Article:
Why this abstract concept could rattle stocks when Powell speaks at Jackson Hole


There’s one big, but theoretical, concept that has the potential to shake up the stock market the most on Friday, when Federal Reserve Chairman Jerome Powell is scheduled to deliver a speech at an annual symposium held in Jackson Hole, Wyo.

It has to do with the neutral rate of interest. That’s the level of real short-term interest rates that’s expected to prevail when the U.S. economy is at full strength and inflation is stable. The real neutral rate — known alternatively as r* or r-star— is estimated to be around 0.5%, after subtracting the Fed’s 2% inflation target from policy makers’ latest forecasts for where the fed funds rates is likely to be in the long run. And that neutral rate may be moving higher, given how the economy is performing right now.

Read: Jackson Hole meeting: When is Jerome Powell’s speech? What investors need to know.

Settling on the right theoretical level for the neutral rate matters because the U.S. economy appears to be accelerating, even after the Fed has hiked rates by more than five full percentage points to a 22-year high of 5.25%-5.5%. The world’s largest economy grew at a solid 2% pace in the first quarter, followed by a 2.4% pace for the second quarter. Now, the Atlanta Fed’s GDPNow model is forecasting a third-quarter growth rate of 5.8% for real gross domestic product — a number that’s drawn plenty of skeptics, but underscores just how well the economy seems to be doing.

See: R-Star Is the New Buzzword. Listen for It at Jackson Hole.

“The notion of a higher r-star or neutral rate has crept its way into the marketplace and has been a hot topic lately,” said Thomas Urano, co-chief investment officer at fixed-income money manager Sage Advisory in Austin, Texas, which oversaw $23 billion as of July. “The market is trying to digest where the Fed views this neutral rate and is looking to get a little more clarity as Powell speaks in Jackson Hole.”

If the neutral rate is higher than previously thought, that means policy makers might need to hike the fed-funds rate target even further, in addition to holding borrowing costs higher for longer and delaying the timing of their first rate cut.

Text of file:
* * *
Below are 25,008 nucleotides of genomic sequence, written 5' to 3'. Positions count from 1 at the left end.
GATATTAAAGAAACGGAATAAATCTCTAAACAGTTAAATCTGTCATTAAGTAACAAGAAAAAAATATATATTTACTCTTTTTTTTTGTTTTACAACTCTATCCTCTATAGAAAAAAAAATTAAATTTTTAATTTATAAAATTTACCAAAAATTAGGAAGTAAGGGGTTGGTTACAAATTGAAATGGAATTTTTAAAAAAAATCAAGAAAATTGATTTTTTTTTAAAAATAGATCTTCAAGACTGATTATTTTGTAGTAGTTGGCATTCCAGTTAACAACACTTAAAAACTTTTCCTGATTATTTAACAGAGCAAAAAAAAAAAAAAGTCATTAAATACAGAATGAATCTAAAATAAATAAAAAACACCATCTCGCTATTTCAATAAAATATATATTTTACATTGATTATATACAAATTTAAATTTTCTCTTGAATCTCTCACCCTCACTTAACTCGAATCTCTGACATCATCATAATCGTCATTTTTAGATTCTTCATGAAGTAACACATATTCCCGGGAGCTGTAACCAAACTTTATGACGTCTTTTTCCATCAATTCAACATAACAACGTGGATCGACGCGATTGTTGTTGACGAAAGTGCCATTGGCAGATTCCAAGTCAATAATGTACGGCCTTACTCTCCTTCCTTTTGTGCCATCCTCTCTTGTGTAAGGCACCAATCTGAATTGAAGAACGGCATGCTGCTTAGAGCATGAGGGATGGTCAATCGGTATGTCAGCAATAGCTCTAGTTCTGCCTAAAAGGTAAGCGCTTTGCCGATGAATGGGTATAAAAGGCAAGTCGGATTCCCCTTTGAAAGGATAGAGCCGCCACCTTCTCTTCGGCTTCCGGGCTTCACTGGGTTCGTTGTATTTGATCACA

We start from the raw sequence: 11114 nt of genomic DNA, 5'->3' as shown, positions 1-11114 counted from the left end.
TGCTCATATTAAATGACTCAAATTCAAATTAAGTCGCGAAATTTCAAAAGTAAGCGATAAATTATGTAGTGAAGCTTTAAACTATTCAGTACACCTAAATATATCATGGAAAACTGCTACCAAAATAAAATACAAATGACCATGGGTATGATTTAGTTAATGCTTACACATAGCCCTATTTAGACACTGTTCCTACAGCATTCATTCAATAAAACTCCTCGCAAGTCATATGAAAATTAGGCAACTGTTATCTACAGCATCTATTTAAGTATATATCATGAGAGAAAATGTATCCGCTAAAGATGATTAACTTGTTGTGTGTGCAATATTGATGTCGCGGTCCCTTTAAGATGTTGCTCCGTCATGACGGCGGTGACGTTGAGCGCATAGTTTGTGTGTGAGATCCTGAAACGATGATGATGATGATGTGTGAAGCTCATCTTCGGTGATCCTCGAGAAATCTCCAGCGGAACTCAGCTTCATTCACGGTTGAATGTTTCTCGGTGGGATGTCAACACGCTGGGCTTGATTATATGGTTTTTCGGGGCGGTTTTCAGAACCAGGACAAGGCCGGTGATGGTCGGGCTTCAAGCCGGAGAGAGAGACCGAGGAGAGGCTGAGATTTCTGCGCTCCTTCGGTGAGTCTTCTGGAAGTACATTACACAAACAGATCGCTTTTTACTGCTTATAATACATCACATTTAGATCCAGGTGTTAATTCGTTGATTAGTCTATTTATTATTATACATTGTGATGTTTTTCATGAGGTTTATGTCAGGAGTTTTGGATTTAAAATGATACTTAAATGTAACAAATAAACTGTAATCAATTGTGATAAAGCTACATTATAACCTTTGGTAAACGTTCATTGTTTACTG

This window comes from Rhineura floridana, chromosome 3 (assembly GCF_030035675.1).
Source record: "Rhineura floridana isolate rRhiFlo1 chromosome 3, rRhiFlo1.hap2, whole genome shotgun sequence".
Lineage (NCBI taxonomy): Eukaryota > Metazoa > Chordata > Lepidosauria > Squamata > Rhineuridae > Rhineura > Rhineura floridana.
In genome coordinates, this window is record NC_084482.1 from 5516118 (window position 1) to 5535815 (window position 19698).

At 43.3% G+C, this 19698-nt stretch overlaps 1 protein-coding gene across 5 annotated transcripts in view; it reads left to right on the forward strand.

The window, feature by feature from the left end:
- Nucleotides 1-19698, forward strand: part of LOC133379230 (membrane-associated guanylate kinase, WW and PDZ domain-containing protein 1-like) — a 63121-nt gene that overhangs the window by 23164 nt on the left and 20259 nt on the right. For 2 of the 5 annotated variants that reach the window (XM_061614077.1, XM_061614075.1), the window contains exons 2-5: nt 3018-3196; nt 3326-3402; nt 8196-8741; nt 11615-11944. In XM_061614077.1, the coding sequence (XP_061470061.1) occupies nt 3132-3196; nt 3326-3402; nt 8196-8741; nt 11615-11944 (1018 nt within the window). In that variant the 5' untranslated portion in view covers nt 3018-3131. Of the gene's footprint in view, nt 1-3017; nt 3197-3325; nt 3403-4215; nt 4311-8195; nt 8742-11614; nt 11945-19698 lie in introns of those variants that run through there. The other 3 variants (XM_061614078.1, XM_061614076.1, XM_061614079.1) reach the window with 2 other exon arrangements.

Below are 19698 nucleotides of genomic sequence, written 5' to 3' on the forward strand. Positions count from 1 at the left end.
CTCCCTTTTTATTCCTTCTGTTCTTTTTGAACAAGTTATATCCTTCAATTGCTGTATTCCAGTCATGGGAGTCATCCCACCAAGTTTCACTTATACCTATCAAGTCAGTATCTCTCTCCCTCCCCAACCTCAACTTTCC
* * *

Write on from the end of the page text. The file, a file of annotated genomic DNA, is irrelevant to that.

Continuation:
Traders and investors are well aware that the Fed is likely to keep interest rates higher for longer, and they’ve pushed out their expectations about the timing of the first rate cut next year, according to Dan Eye, chief investment officer for Pennsylvania-based Fort Pitt Capital Group, which manages $4.9 billion in assets.

However, the market is not yet fully positioned for the Fed to put rate hikes back on the table, Eye said via phone on Wednesday.

Dow industrials DJIA, the S&P 500 SPX, and Nasdaq Composite COMP are respectively up so far this year by 4.1%, 15.6%, and 31.3% as investors and traders hold out hope for a soft- or no-landing scenario in which the U.S. economy can emerge relatively unscathed as inflation keeps falling.

As of Wednesday afternoon, all three major stock indexes were higher, led by a 1.8% advance in the Nasdaq Composite as investors await a fiscal second-quarter earnings announcement from chip maker Nvidia Corp. NVDA, +2.71% that’s due after the close.

Any remarks by Powell on Friday that can be interpreted as suggesting that more rate hikes are likely to come will produce volatility and “a downdraft in stocks,” Eye said. The best possible outcome for stock investors would be if Powell “stresses data dependency and says that policy makers will continue to consider the cumulative impact of rate hikes that have been done already.”

The theme of the Kansas City Fed’s Jackson Hole symposium, being held Thursday-Saturday, is “Structural Shifts in the Global Economy,” a topic that’s led to the growing expectation that Powell will address where he and the Fed currently see the neutral rate.

In the run-up to Friday’s Jackson Hole speech, the Treasury market has already priced in a scenario of better-than-expected U.S. economic growth, with 10- and 30-year yields reaching multiyear highs on Monday and last week. Though both yields pulled back on Tuesday and Wednesday, they could bounce back again if investors sell off long-dated government debt in response to Powell’s remarks, investors said.

The recent rise in yields has been blamed, in part, for August’s decline in U.S. stocks, with the S&P 500 down more than 3% so far this month.

“Powell has to sound hawkish, he cannot afford not to do so” because “any signal that the hiking cycle is done will probably lead to such a bullish response in risk assets that it will loosen broader financial conditions,” said strategist Rikkert Scholten at Rotterdam-based Robeco, which oversees $194 billion.

Still, Robeco’s investment team also expects the Fed chairman to stress data dependence as a way of “credibly” keeping his options open.

Brad Conger, deputy chief investment officer at Hirtle Callaghan & Co. in West Conshohocken, Penn., which manages $18.5 billion in assets, said he believes the Fed is near the end of its rate-hiking cycle, which began in March 2022.

Nevertheless, “any discussion about a higher natural rate of interest due to the shifting structure of the economy would set off a bout of uncertainty,” he said. Natural rate is the phrase used to describe where the neutral rate may settle over the longer run.

This article was originally published by Marketwatch.com. Read the original article here.

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